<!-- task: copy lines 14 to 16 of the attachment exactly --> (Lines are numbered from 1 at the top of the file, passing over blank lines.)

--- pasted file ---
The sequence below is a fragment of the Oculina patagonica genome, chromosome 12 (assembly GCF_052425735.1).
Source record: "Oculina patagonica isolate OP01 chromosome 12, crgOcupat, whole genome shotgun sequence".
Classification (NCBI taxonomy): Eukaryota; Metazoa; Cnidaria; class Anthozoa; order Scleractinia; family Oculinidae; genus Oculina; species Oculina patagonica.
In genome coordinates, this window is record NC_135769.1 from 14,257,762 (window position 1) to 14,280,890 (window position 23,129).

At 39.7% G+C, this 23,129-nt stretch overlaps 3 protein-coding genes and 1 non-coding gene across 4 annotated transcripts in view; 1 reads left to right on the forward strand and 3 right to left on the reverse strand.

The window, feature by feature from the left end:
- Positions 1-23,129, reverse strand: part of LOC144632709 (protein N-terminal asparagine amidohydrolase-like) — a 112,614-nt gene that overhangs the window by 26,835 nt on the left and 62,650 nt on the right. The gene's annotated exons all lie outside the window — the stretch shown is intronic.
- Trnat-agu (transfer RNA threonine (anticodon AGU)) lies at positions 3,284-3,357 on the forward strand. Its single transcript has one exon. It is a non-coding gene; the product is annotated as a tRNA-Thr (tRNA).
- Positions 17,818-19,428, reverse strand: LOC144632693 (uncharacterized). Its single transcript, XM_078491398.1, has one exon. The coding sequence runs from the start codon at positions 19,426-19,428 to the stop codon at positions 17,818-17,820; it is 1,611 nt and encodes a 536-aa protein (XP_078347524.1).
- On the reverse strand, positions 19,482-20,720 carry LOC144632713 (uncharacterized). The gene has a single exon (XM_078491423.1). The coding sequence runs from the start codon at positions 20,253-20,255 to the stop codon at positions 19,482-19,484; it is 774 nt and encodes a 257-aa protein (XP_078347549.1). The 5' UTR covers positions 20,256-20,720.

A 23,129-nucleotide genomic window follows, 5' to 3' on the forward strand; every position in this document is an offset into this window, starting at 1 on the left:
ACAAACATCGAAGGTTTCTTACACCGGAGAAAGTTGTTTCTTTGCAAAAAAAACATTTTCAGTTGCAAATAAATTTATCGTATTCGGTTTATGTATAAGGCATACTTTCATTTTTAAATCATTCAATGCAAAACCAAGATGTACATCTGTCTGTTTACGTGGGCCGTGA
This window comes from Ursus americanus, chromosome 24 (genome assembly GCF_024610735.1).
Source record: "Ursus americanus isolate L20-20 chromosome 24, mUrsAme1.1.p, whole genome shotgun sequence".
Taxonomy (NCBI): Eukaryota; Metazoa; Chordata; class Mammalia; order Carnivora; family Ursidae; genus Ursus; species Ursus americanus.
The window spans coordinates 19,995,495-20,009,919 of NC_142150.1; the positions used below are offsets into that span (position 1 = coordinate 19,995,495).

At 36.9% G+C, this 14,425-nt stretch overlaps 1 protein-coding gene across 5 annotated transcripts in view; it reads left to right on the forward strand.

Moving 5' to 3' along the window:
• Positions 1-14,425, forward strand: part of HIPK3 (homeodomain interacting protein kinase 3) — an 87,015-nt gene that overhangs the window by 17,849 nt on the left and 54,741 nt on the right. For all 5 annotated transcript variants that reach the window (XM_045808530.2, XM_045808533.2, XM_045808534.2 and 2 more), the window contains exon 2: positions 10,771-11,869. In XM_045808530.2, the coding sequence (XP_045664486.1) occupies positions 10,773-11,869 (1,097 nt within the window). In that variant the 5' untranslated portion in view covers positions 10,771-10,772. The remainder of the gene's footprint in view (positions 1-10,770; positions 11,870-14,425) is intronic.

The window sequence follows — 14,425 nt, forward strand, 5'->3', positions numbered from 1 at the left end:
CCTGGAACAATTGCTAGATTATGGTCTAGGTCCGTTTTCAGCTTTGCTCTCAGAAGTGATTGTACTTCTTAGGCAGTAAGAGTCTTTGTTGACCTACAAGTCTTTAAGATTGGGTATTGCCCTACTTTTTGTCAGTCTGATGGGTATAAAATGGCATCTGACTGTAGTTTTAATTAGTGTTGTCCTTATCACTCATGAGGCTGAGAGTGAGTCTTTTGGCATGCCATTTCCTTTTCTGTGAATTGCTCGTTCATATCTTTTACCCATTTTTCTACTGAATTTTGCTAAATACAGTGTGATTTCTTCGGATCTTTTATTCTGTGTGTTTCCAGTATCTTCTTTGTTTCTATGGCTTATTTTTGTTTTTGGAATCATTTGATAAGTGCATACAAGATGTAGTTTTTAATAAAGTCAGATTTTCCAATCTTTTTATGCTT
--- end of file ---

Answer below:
Source record: "Ursus americanus isolate L20-20 chromosome 24, mUrsAme1.1.p, whole genome shotgun sequence".
Taxonomy (NCBI): Eukaryota; Metazoa; Chordata; class Mammalia; order Carnivora; family Ursidae; genus Ursus; species Ursus americanus.
The window spans coordinates 19,995,495-20,009,919 of NC_142150.1; the positions used below are offsets into that span (position 1 = coordinate 19,995,495).